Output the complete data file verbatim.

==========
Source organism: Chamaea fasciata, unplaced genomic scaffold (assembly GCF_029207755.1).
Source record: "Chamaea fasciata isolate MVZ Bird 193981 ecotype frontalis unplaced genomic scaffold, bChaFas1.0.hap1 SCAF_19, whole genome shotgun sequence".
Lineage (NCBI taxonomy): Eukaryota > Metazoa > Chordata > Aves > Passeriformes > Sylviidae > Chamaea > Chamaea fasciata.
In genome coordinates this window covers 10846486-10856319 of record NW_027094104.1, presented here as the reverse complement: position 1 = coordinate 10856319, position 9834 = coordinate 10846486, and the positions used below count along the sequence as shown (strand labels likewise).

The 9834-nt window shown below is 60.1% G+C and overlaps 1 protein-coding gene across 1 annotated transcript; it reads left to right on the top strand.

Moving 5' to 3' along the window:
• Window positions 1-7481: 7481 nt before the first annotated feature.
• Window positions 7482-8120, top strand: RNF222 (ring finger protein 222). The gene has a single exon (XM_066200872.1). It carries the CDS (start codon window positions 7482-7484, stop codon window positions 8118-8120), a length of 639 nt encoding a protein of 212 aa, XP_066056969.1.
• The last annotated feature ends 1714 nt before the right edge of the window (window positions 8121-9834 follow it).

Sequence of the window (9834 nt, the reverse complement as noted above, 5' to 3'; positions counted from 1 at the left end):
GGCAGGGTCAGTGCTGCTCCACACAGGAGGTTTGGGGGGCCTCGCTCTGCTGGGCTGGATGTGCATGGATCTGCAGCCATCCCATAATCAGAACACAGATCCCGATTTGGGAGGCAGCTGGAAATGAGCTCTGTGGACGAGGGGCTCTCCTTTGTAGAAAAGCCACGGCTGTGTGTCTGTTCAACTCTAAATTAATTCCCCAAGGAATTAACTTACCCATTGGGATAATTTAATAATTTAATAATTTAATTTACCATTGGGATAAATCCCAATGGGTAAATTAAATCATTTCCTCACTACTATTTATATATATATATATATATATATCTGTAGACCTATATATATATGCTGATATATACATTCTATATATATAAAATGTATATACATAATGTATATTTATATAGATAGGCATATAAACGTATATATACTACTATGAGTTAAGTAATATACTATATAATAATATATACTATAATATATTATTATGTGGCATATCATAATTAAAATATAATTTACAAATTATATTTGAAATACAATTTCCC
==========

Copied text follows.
Source organism: Chamaea fasciata, unplaced genomic scaffold (assembly GCF_029207755.1).
Source record: "Chamaea fasciata isolate MVZ Bird 193981 ecotype frontalis unplaced genomic scaffold, bChaFas1.0.hap1 SCAF_19, whole genome shotgun sequence".
Lineage (NCBI taxonomy): Eukaryota > Metazoa > Chordata > Aves > Passeriformes > Sylviidae > Chamaea > Chamaea fasciata.
In genome coordinates this window covers 10846486-10856319 of record NW_027094104.1, presented here as the reverse complement: position 1 = coordinate 10856319, position 9834 = coordinate 10846486, and the positions used below count along the sequence as shown (strand labels likewise).

The 9834-nt window shown below is 60.1% G+C and overlaps 1 protein-coding gene across 1 annotated transcript; it reads left to right on the top strand.

Moving 5' to 3' along the window:
• Window positions 1-7481: 7481 nt before the first annotated feature.
• Window positions 7482-8120, top strand: RNF222 (ring finger protein 222). The gene has a single exon (XM_066200872.1). It carries the CDS (start codon window positions 7482-7484, stop codon window positions 8118-8120), a length of 639 nt encoding a protein of 212 aa, XP_066056969.1.
• The last annotated feature ends 1714 nt before the right edge of the window (window positions 8121-9834 follow it).

Sequence of the window (9834 nt, the reverse complement as noted above, 5' to 3'; positions counted from 1 at the left end):
GGCAGGGTCAGTGCTGCTCCACACAGGAGGTTTGGGGGGCCTCGCTCTGCTGGGCTGGATGTGCATGGATCTGCAGCCATCCCATAATCAGAACACAGATCCCGATTTGGGAGGCAGCTGGAAATGAGCTCTGTGGACGAGGGGCTCTCCTTTGTAGAAAAGCCACGGCTGTGTGTCTGTTCAACTCTAAATTAATTCCCCAAGGAATTAACTTACCCATTGGGATAATTTAATAATTTAATAATTTAATTTACCATTGGGATAAATCCCAATGGGTAAATTAAATCATTTCCTCACTACTATTTATATATATATATATATATATATCTGTAGACCTATATATATATGCTGATATATACATTCTATATATATAAAATGTATATACATAATGTATATTTATATAGATAGGCATATAAACGTATATATACTACTATGAGTTAAGTAATATACTATATAATAATATATACTATAATATATTATTATGTGGCATATCATAATTAAAATATAATTTACAAATTATATTTGAAATACAATTTCCC